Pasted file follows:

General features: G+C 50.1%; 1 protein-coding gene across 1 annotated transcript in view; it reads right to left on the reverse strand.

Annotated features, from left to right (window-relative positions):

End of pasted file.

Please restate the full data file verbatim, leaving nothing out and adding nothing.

General features: G+C 50.1%; 1 protein-coding gene across 1 annotated transcript in view; it reads right to left on the reverse strand.

Annotated features, from left to right (window-relative positions):